Softening And Vignetting
One of the never-ending fascinations of darkroom work is the way in which you can manipulate your images. Two effects in particular, softening and vignetting, can give you lovely, vintage looking pictures with a minimum of effort. Both tend to work best with black and white, though they can be equally applicable to color.
Softening can be desirable for a number of reasons. The most common is to give the print a romantic, dreamy quality. The accompanying illustration of Sophie in a flying helmet is a good example. In the straight print the edges are hard and the picture is very literal. In the softened shot you can imagine a young girl dreaming of being the next Amelia Earhart.
Softening has other uses, too. Sophie was 14 or 15 when we shot that, but the same technique can help to flatter older, more time-worn skin. It makes wrinkles appear less deep, and smoothes the skin texture which makes it look younger. Even blemishes, freckles, and liver spots become less obvious.
Softening is easy: hold a diffuser under the lens during the printing exposure. It is important to realize, though, that diffusion between the lens and the print does not replace a soft-focus lens at the taking stage. It doesn't do the same thing at all. With a soft-focus lens, spherical aberration in the lens allows a sharp image, but with highlights that seem to spread and glow. Adding diffusion at the enlarging stage simply softens edges and textures, but in effect, it spreads the shadows out, not the highlights, so the characteristic soft-focus glow is missing; unless, of course, you are using pos/pos printing, such as Ilfochrome Classic from transparencies.
You can experiment with various materials, but a traditional diffuser is a nylon stocking stretched over a wire frame. For the diffused pictures which accompany this article I used an old wire coat hanger, covered with a black knee-high nylon stocking. The advantage of the knee-high (or even ankle high) stocking is that you don't have to cut it down. Cutting means that there is a risk of runs or "ladders" and therefore uneven diffusion.
The actual shape of the diffuser is not critical, but the material has to be tightly stretched with no wrinkles. The easiest way to get a nice, even diffusion is to make the frame somewhat larger than the lens so any wrinkles or denser areas can be kept well away from the lens. I bent the coat hanger into a lollipop shape with a diameter of about 6" and a handle. I then stretched the stocking over it, taking up the slack at one end with a knot, and using the slack at the other end to cushion the handle.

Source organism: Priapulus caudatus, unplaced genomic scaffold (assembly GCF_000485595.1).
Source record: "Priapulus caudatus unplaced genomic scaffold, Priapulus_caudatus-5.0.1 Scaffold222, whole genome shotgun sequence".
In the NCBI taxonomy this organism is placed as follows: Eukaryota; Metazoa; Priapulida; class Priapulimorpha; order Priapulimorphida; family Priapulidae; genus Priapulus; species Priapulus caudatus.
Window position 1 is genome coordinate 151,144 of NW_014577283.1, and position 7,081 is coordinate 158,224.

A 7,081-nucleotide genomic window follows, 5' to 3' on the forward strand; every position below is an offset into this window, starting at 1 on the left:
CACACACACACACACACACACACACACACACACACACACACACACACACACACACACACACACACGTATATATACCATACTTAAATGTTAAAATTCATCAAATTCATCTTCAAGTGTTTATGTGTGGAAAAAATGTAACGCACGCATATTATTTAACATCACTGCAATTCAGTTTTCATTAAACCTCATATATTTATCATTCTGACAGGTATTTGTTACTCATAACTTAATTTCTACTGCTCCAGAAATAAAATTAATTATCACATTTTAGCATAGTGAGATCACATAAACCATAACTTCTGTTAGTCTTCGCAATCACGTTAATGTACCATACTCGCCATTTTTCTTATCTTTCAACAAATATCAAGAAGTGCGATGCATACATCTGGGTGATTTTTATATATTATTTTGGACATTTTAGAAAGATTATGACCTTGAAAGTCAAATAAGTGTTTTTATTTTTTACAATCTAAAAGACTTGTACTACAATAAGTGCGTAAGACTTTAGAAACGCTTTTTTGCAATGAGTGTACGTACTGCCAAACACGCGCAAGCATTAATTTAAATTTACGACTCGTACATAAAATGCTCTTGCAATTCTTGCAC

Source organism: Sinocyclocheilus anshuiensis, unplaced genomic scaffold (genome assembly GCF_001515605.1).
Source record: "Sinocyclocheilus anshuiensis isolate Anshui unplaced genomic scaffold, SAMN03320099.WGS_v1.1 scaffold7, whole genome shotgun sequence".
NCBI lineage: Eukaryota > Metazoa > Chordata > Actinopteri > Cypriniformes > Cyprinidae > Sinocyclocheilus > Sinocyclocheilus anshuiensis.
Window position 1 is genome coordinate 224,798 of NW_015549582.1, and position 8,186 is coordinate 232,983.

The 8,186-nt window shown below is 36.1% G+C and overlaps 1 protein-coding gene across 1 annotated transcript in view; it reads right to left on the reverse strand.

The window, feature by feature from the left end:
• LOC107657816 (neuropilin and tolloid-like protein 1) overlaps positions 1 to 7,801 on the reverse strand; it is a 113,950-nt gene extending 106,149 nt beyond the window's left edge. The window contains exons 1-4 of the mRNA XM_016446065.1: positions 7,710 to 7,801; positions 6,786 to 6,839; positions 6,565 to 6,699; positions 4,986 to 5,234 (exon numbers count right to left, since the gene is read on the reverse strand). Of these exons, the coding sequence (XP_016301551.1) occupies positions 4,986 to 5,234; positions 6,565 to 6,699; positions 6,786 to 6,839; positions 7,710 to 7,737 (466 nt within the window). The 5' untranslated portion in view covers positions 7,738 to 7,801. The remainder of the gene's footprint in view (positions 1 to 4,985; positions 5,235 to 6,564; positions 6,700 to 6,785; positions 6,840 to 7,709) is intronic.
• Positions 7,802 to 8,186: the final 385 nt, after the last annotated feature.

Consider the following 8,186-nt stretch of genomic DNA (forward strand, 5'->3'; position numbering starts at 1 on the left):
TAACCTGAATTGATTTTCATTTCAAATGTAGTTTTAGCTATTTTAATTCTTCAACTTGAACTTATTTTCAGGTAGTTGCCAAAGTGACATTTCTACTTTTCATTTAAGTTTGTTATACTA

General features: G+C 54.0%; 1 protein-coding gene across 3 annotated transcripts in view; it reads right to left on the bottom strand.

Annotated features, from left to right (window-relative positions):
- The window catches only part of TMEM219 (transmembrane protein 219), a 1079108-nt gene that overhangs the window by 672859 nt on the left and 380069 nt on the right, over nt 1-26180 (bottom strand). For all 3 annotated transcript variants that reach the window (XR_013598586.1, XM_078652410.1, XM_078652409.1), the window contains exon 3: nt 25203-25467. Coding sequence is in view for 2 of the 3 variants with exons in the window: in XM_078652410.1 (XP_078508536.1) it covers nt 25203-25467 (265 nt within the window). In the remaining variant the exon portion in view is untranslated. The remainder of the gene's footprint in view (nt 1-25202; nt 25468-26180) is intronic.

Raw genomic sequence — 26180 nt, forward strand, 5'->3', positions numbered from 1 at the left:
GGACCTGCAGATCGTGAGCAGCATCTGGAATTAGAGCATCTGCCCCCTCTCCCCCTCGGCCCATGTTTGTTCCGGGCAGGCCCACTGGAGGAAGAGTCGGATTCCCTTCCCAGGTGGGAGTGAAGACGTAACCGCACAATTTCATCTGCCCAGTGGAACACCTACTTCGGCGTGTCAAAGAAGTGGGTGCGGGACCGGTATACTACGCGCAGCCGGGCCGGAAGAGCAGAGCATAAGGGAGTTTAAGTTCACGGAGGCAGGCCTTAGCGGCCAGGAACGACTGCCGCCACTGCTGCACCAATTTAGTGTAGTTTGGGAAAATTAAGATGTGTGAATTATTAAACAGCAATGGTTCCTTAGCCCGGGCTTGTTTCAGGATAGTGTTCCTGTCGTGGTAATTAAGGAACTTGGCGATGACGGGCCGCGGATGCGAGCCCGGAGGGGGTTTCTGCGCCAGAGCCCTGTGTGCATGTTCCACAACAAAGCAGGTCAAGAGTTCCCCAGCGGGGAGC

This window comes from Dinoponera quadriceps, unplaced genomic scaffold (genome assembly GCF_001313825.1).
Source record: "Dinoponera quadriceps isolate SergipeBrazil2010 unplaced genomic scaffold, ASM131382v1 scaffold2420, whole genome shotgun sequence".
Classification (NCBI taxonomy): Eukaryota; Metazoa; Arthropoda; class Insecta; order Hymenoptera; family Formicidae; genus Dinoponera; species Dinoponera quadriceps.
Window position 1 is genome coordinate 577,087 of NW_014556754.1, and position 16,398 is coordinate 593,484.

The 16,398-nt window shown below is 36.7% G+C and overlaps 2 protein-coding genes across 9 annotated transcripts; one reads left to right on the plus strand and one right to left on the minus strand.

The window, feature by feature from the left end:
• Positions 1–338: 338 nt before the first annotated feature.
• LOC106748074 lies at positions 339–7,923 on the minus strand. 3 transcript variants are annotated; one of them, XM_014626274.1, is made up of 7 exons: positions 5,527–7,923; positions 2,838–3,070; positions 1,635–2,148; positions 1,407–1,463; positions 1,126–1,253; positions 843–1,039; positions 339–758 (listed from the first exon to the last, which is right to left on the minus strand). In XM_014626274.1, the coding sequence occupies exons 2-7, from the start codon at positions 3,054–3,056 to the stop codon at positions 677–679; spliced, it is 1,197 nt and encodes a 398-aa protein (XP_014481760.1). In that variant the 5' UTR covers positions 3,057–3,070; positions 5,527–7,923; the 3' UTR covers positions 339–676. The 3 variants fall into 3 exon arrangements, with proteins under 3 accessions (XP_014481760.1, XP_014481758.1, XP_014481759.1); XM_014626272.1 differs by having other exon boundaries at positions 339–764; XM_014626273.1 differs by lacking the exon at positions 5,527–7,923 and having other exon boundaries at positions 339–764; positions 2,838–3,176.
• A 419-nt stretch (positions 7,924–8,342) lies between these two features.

The color of the diffuser will influence both exposure and contrast. I find that if I use a black nylon stocking stretched over the wire frame, I generally have to give the print up to 11/2 stops extra exposure and up to a full grade of extra contrast. I have experimented with a double layer of white net, too, and in that case both the exposure and the contrast needed less adjustment: about 1/4 to 1/2 stop more exposure and up to 1/2 grade more contrast. The fastest way to determine exposure and contrast is first to do four or five tests on the same strip, at 1/2 stop increments. When you have the best exposure, you can do another test strip for contrast. Usually, trying three full grades (one at the same grade as the undiffused work print, plus one at a grade harder and another at two grades harder) will give you all the information you need to determine the best contrast.
There are vignetting tools available that fit under the enlarger lens, but beware: they don't all fit onto every enlarger. I have one set that I have been trying to adapt to my enlargers for years, and I still can't figure out how, even with a special adapter provided by the manufacturer.
Hard-edge vignettes require masks which are precision cut and held down firmly to prevent light leaks. If you have a metal easel and magnetic strips this is fairly easy. Otherwise, soft-edged vignettes are easier to deal with and require less precision in both cutting and printing. I think they look better, too. Some people simply use their hands to mask the background, but I find this is not as reliable as a mask. The illustrations accompanying the article are all soft-edge vignettes.